CEO Jamie Lerner is taking Quantum into vertical markets with a front and central focus on StorNext, its scale out filesystem manager. The first example is a mobile storage product designed for bulk data collection in autonomous car tests.
As I wrote at the beginning of this year, Quantum faces many challenges.
- It is a $450m-run-rate business from a $1bn run rate in 2007
- Tape is its largest product business – $52.2m + $9.3m royalties last quarter – has strong revenue stream but likely to continue declining
- DXi deduplication business – $11.7m last quarter – is a small player in a declining market
- StorNext file management and workflow hardware/software have good niche in entertainment and media – $33.8m last quarter – but are a hard sell with lumpy business results
- Ceph-based open-source Rook product has no immediate revenue-earning significance
And if that isn’t enough, accounting issues have delayed publication of third quarter results. The company is conducting an internal investigation into accounting irregularities and negotiating an existential re-financing.
Lerner joined Quantum in June 2018 and is the fourth CEO in eight months. The rout was triggered by CEO Jon Gacek’s departure in November 2017, following the intervention of activist investor VIEX and a March 2017 NYSE delisting threat sidestepped by a month later by a reverse stock split.
Against this background Lerner must stabilise and grow the troubled business.
Quantum’s original tape business spans drives and formats to libraries. It is in long-term, slow decline but remains the company’s biggest revenue earner, generating $50m per quarter.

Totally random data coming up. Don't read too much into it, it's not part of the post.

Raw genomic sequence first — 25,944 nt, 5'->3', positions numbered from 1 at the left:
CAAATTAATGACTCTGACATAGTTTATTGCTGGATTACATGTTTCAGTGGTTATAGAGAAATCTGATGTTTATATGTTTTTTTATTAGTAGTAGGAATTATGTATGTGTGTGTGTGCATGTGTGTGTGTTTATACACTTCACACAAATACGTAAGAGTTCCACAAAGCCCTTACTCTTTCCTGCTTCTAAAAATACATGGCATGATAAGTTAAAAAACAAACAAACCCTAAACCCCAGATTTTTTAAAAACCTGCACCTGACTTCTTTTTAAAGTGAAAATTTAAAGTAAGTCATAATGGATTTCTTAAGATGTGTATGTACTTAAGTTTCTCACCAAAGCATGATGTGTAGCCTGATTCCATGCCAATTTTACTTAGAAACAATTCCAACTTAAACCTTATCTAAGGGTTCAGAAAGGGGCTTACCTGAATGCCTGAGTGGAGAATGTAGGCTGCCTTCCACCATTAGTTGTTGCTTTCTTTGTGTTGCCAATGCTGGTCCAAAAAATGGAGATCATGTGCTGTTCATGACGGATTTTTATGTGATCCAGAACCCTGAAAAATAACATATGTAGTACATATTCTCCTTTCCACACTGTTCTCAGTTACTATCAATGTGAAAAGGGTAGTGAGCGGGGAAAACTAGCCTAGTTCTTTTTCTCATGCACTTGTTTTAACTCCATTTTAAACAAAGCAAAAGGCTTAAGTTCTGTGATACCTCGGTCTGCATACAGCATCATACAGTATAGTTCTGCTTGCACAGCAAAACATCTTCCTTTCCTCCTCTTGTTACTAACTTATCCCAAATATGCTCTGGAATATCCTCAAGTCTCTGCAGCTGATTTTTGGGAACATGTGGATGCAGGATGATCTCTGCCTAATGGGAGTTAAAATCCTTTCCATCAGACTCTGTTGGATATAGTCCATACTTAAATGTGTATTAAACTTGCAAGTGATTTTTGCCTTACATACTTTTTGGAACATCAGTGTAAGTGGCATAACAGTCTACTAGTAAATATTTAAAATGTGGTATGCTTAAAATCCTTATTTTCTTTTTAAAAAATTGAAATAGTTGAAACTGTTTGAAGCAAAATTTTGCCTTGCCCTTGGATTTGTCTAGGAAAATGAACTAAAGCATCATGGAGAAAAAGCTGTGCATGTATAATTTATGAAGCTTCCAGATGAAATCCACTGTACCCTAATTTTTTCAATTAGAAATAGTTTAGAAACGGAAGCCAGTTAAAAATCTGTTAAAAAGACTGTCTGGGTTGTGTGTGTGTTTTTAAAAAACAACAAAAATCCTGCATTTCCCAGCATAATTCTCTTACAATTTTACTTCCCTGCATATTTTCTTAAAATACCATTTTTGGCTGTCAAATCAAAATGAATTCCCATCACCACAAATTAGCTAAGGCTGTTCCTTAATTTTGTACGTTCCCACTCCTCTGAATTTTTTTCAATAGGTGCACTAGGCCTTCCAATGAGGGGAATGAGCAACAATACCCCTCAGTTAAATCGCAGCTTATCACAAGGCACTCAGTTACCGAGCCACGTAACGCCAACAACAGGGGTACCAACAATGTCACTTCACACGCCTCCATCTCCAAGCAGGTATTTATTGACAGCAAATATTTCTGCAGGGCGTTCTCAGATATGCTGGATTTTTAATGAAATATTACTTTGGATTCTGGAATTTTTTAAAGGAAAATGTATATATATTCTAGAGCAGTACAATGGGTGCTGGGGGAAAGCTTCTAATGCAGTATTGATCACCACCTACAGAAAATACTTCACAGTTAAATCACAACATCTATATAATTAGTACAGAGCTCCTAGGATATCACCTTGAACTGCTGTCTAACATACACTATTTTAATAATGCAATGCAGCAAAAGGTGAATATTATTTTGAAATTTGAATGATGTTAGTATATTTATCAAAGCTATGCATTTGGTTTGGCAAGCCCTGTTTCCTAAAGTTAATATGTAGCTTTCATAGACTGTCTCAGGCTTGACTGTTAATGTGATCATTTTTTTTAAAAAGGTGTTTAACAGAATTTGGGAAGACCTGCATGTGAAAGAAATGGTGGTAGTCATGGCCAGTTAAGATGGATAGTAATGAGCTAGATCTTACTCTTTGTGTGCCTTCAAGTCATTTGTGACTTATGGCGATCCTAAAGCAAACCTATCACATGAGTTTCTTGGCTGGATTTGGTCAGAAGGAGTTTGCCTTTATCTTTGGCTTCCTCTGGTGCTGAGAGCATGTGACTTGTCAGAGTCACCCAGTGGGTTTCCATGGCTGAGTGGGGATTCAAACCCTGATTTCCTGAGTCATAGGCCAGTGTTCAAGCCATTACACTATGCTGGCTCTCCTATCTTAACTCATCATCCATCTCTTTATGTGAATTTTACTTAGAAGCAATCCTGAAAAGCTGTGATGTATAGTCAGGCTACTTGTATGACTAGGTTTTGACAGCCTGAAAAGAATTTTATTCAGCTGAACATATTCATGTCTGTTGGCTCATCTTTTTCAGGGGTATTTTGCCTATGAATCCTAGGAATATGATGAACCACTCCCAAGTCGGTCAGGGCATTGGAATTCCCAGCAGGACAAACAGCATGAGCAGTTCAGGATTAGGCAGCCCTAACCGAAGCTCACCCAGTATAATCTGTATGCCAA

The backup-to-disk DXi deduplicating storage arrays did not ride to the rescue, as market-leading Data Domain systems stood in the way. That said, the product lines has a $30m-$35m quarterly run rate (except for two anomalous better quarters in 2017).
Quantum’s second shot at a growth business is the StorNext scale-out storage and file management product line. Encompassing software, Xcellis disk arrays, Lattus object storage and Scalar tape libraries, this substantial but slow-growing division fails to compensate for flat or declining revenues elsewhere.
A couple of charts illustrate these points. First, general revenues and profit/loss by quarter. This reveals a declining revenue trend and three most recent loss-making quarters.
Second, quarterly product segment performance shows that StorNext is not the growth engine that Quantum had hoped for.
Overall, tape remains Quantum’s largest business segment, especially when royalty revenue is included.
To summarise, DXi disk backup is declining and StorNext is low growth, especially after the Q2 fy2017 great white hope quarter when revenues rose rapidly, only to fall back.
Quantum’s product moves
Faced with this, Lerner told a US IT press tour this month that StorNext can still grow by embedding the software in vertical applications that need storage and workflow integration. Examples include video and rich media where Quantum reckons it is the leader, with more than 25,000 customers worldwide.